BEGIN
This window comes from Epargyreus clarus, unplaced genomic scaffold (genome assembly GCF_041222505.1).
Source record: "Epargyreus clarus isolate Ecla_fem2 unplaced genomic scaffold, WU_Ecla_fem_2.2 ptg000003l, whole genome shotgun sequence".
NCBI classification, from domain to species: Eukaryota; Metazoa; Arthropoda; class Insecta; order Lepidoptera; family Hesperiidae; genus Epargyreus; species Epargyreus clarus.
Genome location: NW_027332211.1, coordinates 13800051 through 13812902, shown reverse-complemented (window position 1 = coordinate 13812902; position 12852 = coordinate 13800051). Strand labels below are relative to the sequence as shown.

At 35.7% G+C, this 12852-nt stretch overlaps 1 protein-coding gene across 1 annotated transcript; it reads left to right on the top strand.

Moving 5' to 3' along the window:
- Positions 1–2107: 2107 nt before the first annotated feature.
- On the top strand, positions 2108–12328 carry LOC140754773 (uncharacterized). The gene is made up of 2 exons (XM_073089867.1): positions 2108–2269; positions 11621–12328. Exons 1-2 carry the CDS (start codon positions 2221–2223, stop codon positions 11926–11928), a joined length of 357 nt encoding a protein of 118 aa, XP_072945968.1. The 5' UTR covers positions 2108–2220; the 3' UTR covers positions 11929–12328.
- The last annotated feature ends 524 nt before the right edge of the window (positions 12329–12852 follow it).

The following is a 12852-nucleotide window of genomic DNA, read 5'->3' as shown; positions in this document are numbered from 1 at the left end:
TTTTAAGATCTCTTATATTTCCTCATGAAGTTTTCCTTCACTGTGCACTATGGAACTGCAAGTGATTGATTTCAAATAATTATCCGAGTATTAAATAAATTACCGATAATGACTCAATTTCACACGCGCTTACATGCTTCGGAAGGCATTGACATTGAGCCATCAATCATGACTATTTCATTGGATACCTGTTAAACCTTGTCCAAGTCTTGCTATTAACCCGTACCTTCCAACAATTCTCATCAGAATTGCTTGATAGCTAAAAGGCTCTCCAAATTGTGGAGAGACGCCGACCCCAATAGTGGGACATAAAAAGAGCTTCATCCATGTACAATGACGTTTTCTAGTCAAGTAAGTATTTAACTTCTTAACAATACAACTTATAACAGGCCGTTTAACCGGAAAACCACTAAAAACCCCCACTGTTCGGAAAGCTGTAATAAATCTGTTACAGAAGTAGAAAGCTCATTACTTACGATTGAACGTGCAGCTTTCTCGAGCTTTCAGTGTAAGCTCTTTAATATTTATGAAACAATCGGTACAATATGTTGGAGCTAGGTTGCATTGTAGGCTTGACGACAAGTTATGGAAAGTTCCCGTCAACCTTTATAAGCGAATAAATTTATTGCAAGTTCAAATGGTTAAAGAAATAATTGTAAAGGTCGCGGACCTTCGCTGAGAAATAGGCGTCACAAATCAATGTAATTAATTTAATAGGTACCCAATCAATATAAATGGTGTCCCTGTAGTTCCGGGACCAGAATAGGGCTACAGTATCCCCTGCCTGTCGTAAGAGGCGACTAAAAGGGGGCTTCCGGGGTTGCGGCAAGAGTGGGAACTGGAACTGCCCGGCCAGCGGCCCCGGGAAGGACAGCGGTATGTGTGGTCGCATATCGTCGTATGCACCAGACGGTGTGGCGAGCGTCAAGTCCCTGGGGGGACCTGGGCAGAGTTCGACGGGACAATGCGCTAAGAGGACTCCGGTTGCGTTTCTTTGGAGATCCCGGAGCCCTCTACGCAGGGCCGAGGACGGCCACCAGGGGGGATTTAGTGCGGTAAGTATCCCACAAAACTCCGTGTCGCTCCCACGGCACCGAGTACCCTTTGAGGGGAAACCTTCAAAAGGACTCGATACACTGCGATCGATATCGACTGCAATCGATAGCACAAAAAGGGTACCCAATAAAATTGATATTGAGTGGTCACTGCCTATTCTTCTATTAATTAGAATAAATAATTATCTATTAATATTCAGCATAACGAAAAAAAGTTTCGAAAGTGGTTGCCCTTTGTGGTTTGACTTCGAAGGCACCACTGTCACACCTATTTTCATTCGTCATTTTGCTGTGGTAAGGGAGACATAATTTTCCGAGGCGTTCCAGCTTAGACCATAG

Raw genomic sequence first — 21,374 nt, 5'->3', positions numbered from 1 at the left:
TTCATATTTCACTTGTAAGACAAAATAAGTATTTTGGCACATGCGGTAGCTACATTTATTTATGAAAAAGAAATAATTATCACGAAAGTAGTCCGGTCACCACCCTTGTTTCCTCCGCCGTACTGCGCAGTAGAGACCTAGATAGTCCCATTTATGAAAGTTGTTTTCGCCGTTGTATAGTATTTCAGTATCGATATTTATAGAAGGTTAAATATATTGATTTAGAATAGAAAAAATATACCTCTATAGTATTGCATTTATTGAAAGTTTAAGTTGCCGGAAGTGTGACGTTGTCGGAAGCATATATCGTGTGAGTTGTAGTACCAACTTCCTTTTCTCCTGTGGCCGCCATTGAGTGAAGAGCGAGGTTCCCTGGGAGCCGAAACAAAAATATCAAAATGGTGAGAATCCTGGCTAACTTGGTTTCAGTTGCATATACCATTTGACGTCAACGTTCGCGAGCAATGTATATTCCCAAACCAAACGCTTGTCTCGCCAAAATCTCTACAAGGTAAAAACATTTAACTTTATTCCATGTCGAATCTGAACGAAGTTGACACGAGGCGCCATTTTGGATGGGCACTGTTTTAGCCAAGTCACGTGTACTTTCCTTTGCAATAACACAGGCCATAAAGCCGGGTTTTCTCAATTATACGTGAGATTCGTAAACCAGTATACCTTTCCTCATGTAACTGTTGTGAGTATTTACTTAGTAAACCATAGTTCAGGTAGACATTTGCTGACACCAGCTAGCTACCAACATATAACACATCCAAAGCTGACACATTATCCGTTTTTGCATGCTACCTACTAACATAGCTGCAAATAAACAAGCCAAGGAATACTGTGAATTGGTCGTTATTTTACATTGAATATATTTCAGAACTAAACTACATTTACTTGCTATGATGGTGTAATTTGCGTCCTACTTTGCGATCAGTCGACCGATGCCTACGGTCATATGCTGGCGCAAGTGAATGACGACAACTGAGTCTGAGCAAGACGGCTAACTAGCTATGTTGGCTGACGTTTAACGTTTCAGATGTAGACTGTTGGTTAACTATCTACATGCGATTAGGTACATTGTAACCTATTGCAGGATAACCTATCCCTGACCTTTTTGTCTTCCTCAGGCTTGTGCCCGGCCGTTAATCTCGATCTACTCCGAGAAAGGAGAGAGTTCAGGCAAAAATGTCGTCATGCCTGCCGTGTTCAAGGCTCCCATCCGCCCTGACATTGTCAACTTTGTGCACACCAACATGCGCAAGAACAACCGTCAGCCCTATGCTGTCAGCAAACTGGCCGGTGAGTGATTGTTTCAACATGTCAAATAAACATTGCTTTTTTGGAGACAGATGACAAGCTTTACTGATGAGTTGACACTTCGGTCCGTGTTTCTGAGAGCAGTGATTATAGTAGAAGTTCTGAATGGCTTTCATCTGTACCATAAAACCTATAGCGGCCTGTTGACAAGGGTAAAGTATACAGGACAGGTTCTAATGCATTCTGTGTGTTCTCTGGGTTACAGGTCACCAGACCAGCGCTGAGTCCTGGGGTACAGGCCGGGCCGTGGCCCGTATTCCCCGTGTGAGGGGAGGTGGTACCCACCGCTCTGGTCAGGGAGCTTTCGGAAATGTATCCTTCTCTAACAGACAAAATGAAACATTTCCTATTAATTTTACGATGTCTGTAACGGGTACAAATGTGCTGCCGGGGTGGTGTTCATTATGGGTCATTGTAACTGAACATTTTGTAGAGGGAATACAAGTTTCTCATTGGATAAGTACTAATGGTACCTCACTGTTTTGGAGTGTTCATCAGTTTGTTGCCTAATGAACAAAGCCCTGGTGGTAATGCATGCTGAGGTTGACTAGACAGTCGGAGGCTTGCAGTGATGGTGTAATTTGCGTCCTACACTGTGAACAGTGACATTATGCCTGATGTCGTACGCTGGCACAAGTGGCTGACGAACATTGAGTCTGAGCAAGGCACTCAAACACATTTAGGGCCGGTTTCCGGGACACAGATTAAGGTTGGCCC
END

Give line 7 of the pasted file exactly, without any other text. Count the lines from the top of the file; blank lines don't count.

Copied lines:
- Positions 1–2107: 2107 nt before the first annotated feature.